Let’s just face a simple truth. Filtered water makes the best quality ice. There are a few reasons for this. Let’s just face a simple truth. Filtered water makes the best quality ice. There are a few reasons for this.
Among the most tangible is that ice made from filtered water simply looks, smells, and tastes better. Unfiltered water can produce cloudy ice with off-putting tastes and odors that will melt in drinks and taint the quality of your beverages.
But even ice that appears clear and has not been filtered can be harboring lurking issues – such as microbial cysts that otherwise would have been filtered out. As some commercial ice producers are so apt to insist, “ice is food,” and it should be handled and prepared accordingly.
But there are pragmatic reasons to install ice machine filters and cartridges too. As it turns out, filtering your water prior to making ice can preserve the life of your ice machine in addition to improve the quality of the ice you provide to your customers.
Ice Machine Filters and Cartridges and Preventing Scale Accumulation
You’ve probably heard of limescale or simply scale. You may even know what sort of lurking menace it is to plumbing fixtures and appliances that utilize water for cleaning or production.
But did you know you could prevent these issues almost entirely with the implementation of a suitable water filter system?
Scale, or limescale, refers to deposits of minerals that precipitate out of water. Chiefly, these minerals are dissolved calcium and magnesium. Water that contains a high concentration of these minerals is said to be hard.
When hard water runs through plumbing lines or appliances, it leaves behind deposits that accumulate over time. These deposits can constrict the flow of water through pipes and fittings, increasing the pressure and damaging them over time.
At the superficial level, removing dissolved minerals from hard water before you make ice is in your best interest because scale deposits can actually form on the ice itself, adversely affecting the flavor and color of ice.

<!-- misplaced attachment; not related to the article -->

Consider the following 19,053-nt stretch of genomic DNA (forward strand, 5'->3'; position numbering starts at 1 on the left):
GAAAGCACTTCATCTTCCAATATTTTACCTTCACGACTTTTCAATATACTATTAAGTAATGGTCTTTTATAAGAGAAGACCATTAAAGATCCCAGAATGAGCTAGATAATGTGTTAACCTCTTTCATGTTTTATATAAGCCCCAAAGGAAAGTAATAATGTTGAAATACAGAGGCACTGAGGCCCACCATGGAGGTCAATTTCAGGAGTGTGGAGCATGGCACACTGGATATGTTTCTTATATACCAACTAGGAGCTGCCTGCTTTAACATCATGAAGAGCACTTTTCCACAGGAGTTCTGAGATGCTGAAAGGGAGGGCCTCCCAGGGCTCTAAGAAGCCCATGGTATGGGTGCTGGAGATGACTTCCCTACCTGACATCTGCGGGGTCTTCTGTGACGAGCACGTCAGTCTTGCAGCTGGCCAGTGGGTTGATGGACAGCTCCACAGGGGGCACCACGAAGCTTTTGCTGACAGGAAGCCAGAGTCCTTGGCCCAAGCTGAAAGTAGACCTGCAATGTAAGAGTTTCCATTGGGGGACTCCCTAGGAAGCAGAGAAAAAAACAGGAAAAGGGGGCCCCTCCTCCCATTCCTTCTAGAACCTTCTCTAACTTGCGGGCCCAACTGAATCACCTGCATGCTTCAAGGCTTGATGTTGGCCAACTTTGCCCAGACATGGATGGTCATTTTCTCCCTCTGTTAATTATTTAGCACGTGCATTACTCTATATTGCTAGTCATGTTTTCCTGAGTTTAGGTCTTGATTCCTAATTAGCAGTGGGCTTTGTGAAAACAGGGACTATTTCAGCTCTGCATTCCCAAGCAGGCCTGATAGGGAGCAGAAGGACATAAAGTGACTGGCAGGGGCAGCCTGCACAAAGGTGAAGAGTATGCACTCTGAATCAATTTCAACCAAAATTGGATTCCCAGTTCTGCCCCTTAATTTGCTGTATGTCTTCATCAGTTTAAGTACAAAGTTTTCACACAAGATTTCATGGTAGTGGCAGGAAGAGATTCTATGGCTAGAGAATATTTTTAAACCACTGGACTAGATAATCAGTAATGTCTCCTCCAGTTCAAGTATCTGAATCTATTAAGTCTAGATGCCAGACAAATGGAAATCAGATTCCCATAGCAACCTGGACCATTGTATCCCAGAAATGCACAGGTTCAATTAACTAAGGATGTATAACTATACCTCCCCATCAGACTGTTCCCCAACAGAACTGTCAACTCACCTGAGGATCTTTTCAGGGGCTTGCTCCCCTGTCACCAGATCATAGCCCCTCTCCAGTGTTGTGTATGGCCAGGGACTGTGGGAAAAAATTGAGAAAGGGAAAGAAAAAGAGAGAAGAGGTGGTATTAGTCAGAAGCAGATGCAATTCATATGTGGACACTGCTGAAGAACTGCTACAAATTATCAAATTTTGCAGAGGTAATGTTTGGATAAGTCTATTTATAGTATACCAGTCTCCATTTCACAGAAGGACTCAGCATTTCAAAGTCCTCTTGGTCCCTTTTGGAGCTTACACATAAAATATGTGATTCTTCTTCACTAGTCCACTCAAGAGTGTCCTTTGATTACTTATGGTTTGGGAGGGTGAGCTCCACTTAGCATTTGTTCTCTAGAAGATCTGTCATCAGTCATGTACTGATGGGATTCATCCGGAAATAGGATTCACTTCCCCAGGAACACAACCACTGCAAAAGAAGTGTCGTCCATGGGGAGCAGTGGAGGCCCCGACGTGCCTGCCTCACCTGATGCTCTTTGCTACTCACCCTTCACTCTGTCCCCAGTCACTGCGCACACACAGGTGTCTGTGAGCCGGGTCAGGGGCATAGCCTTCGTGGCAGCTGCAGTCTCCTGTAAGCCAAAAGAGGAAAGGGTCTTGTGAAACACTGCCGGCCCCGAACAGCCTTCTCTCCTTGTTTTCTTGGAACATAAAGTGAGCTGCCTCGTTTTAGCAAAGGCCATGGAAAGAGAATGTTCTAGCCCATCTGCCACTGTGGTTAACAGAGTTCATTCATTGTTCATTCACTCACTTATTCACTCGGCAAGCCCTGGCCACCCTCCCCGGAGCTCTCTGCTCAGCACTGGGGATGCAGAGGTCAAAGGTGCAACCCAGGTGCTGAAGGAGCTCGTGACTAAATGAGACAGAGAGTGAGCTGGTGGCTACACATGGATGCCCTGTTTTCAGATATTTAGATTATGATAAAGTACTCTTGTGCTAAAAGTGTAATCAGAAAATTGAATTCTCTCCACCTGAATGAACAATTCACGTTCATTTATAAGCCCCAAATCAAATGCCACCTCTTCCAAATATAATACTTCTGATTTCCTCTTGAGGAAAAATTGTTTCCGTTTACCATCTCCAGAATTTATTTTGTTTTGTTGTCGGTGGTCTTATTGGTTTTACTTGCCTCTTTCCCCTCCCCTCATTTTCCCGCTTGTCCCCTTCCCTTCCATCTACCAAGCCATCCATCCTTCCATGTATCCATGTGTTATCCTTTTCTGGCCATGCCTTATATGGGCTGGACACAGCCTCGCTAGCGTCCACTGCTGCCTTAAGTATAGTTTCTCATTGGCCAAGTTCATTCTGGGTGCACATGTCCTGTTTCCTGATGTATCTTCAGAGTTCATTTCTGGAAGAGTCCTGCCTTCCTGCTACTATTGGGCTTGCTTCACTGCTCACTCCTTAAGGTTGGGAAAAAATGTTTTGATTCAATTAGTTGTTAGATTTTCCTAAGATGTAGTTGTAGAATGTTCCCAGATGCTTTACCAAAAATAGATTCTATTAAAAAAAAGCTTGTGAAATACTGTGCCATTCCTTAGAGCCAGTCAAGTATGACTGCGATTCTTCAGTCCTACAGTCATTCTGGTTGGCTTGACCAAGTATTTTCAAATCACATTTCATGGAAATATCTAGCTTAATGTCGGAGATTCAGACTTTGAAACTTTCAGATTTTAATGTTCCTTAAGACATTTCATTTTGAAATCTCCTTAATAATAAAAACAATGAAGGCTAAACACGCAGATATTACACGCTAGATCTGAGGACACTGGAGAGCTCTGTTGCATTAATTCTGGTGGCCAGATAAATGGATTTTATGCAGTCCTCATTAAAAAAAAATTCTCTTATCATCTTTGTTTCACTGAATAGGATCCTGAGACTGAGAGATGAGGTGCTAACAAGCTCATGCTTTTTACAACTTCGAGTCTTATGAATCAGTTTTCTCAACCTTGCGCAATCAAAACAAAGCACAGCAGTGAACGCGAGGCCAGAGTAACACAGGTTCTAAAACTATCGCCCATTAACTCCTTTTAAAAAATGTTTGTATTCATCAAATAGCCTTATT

However, at the functional level, it is still in your best interest to use ice machine filters and cartridges to deal with these issues at the source.
Limescale deposits can accumulate inside an ice machine can slow down ice production and in extreme cases prevent the normal operation of the machine. This can result in costly and time-consuming downtime during which you will need to administer maintenance to your ice machine before you can continue to use it.
Utilizing ice machine filters and cartridges can not only help prevent these unexpected episodes of downtime but can also relax the frequency with which you need to descale your machine since an ice machine filtration system will help remove those mineral deposits at the source for you. Descaling will continue to be an aspect of routine maintenance, but after you implement a suitable filtration system, you shouldn’t need to descale the machine as frequently.
What Can Ice Machine Filters and Cartridges Remove?
In addition to removing the dissolved minerals that constitute scale and result in scale-related damage, various ice machine filters and cartridges can also remove:
● Chlorine and other contaminants that produce off colors and odors.
● Fine particles (in some instances, down to as fine as .5 microns.)
● Certain microbial cysts, such as those of Cryptosporidium and Giardia (this varies by model, always consult the specifications to be certain).
In addition, some ice filter cartridges contain filtration media that inhibits the growth of bacteria within the filter cartridge, rendering the system safer and more efficient.
Where Can You Get High-Quality Ice Machine Filters and Cartridges?
Looking for high-quality ice machine filters and cartridges with a wide range of specifications to meet your unique needs? Visit efilters.net online at the previous address or take a look through their catalog – and if you have any additional questions about how ice machine filters can improve the quality of your ice and protect your machine, contact them at firstname.lastname@example.org.